WASHINGTON DC —
A delegation from the European Investment Bank (EIB) has arrived in Zimbabwe to engage the country’s industry stakeholders, on reviving the struggling manufacturing sector.
The move by the EU is seen as a response to government efforts to re-engage with the international community. However, analysts are asking if this re-engagement will resolve Zimbabwe’s economic problems.
Zimbabwe’s efforts to compete in the global marketplace, have been hampered by various obstacles, ranging from political discord; its reputation as a high country risk due to its inconsistent political and economic policies, dilapidated infrastructure and energy constraints and lack of credit, among other factors.
There is high expectation that the EU delegation’s three-day visit, will help kickstart change. The EU’s ambassador to Harare, Aldo Dell’ Arricia, says the meetings between the delegation and the country’s private and public sectors, are key to strengthening ties.
Reviving Zimbabwe’s industry is a key concern for Charles Msipa, president of the Confederation of Zimbabwe Industries (CZI).
Msipa says the manufacturing sector - operating at just 30-percent capacity, down from 39 last year, and 45-percent in 2012 – needs at least $7 billion to prevent further collapse of firms that are currently plagued by an unrelenting liquidity crunch and softening consumer demand.
Estimates for the industry’s revival range between US$5 billion to US$8 billion. With the exception of some companies that have managed to retool, using funds from shareholders, or short and medium-term loans from such banks as PTA Bank and Afreximbank and others through Distressed Industries and Marginalised Areas Fund (DIMAF), a vast majority of companies have no access to funding.
Former president of the National Chamber of Commerce, Mara Hativagone, says the EU delegation’s visit to Zimbabwe is a welcome development given the state of industry.
The EU delegation’s visit is especially promising for the private sector, which has seen many of companies close, and many forced to renege on loan payments.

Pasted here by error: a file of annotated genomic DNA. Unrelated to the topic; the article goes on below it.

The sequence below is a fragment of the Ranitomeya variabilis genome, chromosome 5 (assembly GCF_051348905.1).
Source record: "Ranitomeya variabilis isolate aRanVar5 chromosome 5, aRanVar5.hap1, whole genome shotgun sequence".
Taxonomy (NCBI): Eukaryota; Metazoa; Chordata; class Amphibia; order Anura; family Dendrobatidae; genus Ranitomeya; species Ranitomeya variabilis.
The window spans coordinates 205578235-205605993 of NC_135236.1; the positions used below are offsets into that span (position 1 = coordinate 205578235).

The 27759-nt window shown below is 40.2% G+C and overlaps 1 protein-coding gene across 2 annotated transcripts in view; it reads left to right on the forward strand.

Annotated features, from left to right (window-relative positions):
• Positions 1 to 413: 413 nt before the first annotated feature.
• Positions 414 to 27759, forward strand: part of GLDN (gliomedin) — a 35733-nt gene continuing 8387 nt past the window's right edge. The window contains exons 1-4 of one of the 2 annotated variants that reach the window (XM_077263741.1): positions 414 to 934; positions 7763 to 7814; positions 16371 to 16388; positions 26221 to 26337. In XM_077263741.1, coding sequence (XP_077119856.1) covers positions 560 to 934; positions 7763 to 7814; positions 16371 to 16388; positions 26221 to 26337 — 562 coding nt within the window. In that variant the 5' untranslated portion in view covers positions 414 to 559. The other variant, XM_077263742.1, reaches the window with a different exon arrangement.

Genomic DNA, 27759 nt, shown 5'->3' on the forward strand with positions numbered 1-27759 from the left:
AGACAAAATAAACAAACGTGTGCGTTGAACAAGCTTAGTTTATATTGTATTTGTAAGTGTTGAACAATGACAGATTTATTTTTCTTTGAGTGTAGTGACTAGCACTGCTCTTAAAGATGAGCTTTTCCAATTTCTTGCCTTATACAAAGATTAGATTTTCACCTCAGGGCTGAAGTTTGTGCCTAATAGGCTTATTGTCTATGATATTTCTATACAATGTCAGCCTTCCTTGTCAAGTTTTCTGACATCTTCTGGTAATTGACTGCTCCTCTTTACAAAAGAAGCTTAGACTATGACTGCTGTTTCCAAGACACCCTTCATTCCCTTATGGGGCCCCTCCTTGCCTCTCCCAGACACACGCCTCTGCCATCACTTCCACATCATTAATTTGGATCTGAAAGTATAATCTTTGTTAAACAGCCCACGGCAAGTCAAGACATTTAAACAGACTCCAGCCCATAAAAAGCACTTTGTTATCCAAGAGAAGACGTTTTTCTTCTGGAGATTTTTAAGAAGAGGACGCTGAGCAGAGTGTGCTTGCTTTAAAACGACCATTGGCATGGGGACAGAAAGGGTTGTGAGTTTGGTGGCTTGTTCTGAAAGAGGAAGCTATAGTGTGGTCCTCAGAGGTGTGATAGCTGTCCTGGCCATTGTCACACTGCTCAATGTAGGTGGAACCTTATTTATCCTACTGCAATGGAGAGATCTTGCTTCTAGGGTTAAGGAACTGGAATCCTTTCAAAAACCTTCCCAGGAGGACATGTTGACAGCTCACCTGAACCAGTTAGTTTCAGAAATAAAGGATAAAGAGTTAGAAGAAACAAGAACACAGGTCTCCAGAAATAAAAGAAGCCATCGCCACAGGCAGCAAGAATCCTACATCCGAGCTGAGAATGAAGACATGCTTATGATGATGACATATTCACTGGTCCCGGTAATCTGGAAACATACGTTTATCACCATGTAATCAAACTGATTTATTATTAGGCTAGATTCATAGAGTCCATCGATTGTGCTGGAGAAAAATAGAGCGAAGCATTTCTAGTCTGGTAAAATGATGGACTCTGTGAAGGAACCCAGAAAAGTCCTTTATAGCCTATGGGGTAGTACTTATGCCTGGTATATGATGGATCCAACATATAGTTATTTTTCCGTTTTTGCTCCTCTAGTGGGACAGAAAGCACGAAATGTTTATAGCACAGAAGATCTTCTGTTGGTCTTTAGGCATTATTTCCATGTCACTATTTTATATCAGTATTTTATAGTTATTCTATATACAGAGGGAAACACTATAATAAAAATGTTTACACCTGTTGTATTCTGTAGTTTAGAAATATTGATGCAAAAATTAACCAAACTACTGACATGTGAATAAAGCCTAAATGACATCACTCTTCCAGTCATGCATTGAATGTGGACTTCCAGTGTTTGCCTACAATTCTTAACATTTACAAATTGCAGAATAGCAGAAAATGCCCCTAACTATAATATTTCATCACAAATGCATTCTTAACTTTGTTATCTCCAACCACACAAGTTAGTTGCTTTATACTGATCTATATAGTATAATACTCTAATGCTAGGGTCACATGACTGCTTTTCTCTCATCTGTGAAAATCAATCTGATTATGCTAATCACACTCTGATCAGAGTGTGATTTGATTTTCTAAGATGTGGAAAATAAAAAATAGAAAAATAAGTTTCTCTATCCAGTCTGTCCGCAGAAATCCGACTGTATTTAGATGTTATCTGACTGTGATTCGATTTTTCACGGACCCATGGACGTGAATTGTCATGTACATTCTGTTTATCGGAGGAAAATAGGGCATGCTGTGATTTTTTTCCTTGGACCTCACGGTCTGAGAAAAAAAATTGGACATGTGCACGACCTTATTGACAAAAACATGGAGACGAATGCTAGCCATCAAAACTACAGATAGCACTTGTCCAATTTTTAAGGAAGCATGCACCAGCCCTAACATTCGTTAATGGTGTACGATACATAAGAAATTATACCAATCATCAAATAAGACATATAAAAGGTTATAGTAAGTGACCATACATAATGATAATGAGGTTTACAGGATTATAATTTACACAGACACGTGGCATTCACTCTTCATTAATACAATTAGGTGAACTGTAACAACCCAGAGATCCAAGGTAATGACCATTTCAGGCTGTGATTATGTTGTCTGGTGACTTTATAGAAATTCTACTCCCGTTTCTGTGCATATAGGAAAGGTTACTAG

The visit, however, offers little benefit for the government of Zimbabwe, which is struggling to pay its workers due to the narrowing tax base. The EIB has stated that it will not extend any fresh loans to the cash strapped government which is struggling to re-pay a $300 million loan from the bank. Dell’Arricia says engaging government is not the EIB’s current priority.
Zimbabwe’s inability to pay-off its estimated external debt of $6 billion, has closed doors to international finance. Lines of credit for industry, where available, have been available on short-term basis, with punitive interest rates.
Many attribute Zimbabwe’s industry and other sectors’ collapse to the strained relations between the country and the West, over allegations of human rights and election violations, which the government has refuted and insisted is punishment for its land reform program.
Under the sanctions, targeted on President Robert Mugabe and his inner circle, donors cut out the government and channeled money to partners of their choice. The EU has since eased the sanctions, and plan to re-address the issue in November.
Chief economist Washington Mehlomakulu of Resources Exploitation Watch says he is confident ties between Harare and the EU will be normalized.
Analysts say Zimbabwe’s efforts to re-engage the West, is also due to the fact that hopes of financial assistance from China and other allies, fell short. Sources say Zimbabwe has no collateral to offer China for loans and Beijing is insisting on security for its loans. But the silver lining for Zimbabwe is that the EU, the International Monetary Fund, and the African Development Bank have offered to work with Harare to rescue the country from sinking further into recession.
Despite the EU insistence on Zimbabwe repaying its loan, the African Development Bank says Zimbabwe must utilise the interim Economic Partnership Agreement it signed with the European Union to help boost exports and reduce a burgeoning trade deficit.
In 2009, Zimbabwe, together with Madagascar, Mauritius and Seychelles signed an agreement with the EU — which came into force in May 2012 — that allows the southern African countries to enjoy duty and quota free export into the EU for all products.
But the worsening economic crisis has prevented Harare from taking advantage of the deal.